May 7, 2020 Grant Broggi
the strength co

As published in the LA Weekly:

On March 17, 2020, my gyms were shut down when the County of Orange ordered us to stay home due to the COVID-19 pandemic. I watched the news that night and thought about the impact it would have on people’s lives.

People that would lose jobs, people that would be unable to pay their rent, and people that would struggle to buy groceries.

My gym – The Strength Co. – helps people of all ages gain strength through resistance training because we believe improvements in physical strength can improve everyone’s health and well-being.

That night, I not only wondered how a shutdown would affect the strength of my members – the thing we have directly helped them gain – but I also wondered how it would affect their minds. Strength training is not just a physical release for people, it’s also personal growth. And now, more than ever, people were going to need to keep growing.

It wasn’t about me anymore. It was about my members. It’s always been about our members. In watching the news that night, it became very clear what had to be done.

I needed to empty out my gyms and take the weights to the people.

I am a former Marine Corps officer and current Marine Corp Reserve. In periods of crisis I can hear my training in my head:

It’s not about me, it’s about the Marines. 

It was my job to take care of Marines. I took care of them on base as an officer and a leader at home. I took care of them in Afghanistan when we deployed. And I took care of them when they needed to get strong through barbell training. As I watched their lives transform through training, I became convinced that everyone needed this.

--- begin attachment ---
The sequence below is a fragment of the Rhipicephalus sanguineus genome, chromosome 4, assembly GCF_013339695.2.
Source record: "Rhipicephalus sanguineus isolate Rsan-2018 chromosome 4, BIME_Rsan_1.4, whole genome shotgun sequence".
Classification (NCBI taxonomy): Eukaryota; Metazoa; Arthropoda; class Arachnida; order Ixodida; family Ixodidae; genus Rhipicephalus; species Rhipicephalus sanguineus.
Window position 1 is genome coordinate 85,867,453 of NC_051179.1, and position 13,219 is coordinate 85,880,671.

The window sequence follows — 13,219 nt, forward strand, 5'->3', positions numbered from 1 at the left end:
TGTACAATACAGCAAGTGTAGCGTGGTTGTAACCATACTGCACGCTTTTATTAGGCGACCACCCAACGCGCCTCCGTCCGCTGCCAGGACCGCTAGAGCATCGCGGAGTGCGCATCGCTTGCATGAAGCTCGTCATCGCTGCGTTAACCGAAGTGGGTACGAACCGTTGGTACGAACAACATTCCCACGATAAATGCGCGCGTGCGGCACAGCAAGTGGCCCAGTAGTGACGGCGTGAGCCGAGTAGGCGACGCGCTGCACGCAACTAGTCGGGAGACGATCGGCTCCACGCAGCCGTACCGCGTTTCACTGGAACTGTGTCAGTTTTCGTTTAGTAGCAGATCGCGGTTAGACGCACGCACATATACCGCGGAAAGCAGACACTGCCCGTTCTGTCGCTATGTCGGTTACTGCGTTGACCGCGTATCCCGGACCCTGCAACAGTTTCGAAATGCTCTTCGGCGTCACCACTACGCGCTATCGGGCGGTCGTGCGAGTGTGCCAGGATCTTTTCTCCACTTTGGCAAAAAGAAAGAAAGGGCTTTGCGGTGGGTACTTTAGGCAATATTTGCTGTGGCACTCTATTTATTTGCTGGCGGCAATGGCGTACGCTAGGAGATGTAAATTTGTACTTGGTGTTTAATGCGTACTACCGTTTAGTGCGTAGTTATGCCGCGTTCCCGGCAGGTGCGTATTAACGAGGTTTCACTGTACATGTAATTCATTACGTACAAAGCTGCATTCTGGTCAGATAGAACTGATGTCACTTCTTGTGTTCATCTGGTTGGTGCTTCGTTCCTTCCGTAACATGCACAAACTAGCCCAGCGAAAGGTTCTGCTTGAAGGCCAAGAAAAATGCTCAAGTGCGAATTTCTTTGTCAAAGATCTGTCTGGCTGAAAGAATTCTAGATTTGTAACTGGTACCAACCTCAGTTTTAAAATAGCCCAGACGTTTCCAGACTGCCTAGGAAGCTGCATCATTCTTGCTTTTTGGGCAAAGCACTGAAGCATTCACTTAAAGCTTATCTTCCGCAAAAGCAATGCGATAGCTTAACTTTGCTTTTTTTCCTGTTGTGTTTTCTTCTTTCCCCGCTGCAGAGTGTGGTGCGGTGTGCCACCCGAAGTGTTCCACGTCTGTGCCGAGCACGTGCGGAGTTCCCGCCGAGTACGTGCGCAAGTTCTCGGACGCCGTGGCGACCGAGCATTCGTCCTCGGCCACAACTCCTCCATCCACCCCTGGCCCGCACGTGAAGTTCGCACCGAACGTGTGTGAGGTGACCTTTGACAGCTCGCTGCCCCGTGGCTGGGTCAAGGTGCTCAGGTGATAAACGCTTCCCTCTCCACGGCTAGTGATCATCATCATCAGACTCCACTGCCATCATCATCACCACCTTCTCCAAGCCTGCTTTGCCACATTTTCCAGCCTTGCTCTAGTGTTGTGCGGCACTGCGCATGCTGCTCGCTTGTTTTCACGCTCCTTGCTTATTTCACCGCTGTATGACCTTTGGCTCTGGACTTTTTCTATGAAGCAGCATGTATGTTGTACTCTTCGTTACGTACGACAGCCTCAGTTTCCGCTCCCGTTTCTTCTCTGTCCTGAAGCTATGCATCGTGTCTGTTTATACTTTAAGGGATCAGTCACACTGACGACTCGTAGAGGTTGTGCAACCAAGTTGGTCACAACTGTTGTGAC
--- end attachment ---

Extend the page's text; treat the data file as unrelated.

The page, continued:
I opened The Strength Company in 2017. And I had one purpose in mind – to help others get strong. The Strength Co. is not merely a place to “workout,” or a place to “exercise.” It’s a place to help people get stronger. Everyone who trains there believes that they need to be strong – we help them get there.

(The Strength Company)

It’s a different kind of place. 

It’s not a big gym with men flexing in mirrors and dropping weights; it’s a place where you take your mother because you want her to get stronger. And at The Strength Company, you know she’ll be taken care of. It’s a place where a 78-year-old woman claps for the 22-year-old man after he completes a weight he’s never done. It’s a place where a father and daughter train together at 5 a.m. because they know they need to get stronger. She’s there to be a better wrestler, he’s there because of his back pain.

And it’s a place where the coaches genuinely care about the people. Ron, Andrew, Elsa, Jules, Mike, Dylan, Jeff and Connor. Our coaches care about each lifter in their classes. When I began hiring staff, I sought out people who not only believed in strength training, but also genuinely cared for people.

That’s The Strength Company.

After deciding we had to help our members continue to lift during this crisis, I went with a Marine buddy of mine to the gym and at 6:45 a.m. in the morning started taking everything apart. We unbolted racks, took the concrete screws out of the floor and disassembled everything.


I took every fixed asset I had, around $100,000 worth, and loaded it all in the backs of pickup trucks. Because we only had 8 racks in each gym, with only 2 gyms, we were only going to be able to outfit 16 homes. We have 160 members. We had to make a few calls.